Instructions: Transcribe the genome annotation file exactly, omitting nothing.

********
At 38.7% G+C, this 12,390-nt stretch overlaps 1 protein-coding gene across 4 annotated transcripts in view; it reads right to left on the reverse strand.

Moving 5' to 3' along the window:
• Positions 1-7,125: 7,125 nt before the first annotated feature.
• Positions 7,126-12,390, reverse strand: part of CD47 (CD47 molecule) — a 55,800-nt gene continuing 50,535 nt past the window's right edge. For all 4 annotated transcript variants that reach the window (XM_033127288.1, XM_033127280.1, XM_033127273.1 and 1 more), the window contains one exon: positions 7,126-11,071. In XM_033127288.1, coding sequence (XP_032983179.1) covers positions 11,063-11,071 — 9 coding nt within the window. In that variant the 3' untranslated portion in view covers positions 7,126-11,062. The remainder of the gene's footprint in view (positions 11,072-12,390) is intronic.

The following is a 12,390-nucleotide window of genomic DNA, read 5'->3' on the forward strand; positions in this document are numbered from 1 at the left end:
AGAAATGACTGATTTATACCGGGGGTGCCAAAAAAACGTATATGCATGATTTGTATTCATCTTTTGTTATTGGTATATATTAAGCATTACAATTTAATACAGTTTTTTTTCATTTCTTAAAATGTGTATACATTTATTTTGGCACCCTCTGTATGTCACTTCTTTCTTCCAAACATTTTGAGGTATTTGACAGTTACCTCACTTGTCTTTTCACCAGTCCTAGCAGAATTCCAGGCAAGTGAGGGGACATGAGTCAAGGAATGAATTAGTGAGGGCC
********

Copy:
At 38.7% G+C, this 12,390-nt stretch overlaps 1 protein-coding gene across 4 annotated transcripts in view; it reads right to left on the reverse strand.

Moving 5' to 3' along the window:
• Positions 1-7,125: 7,125 nt before the first annotated feature.
• Positions 7,126-12,390, reverse strand: part of CD47 (CD47 molecule) — a 55,800-nt gene continuing 50,535 nt past the window's right edge. For all 4 annotated transcript variants that reach the window (XM_033127288.1, XM_033127280.1, XM_033127273.1 and 1 more), the window contains one exon: positions 7,126-11,071. In XM_033127288.1, coding sequence (XP_032983179.1) covers positions 11,063-11,071 — 9 coding nt within the window. In that variant the 3' untranslated portion in view covers positions 7,126-11,062. The remainder of the gene's footprint in view (positions 11,072-12,390) is intronic.

The following is a 12,390-nucleotide window of genomic DNA, read 5'->3' on the forward strand; positions in this document are numbered from 1 at the left end:
AGAAATGACTGATTTATACCGGGGGTGCCAAAAAAACGTATATGCATGATTTGTATTCATCTTTTGTTATTGGTATATATTAAGCATTACAATTTAATACAGTTTTTTTTCATTTCTTAAAATGTGTATACATTTATTTTGGCACCCTCTGTATGTCACTTCTTTCTTCCAAACATTTTGAGGTATTTGACAGTTACCTCACTTGTCTTTTCACCAGTCCTAGCAGAATTCCAGGCAAGTGAGGGGACATGAGTCAAGGAATGAATTAGTGAGGGCC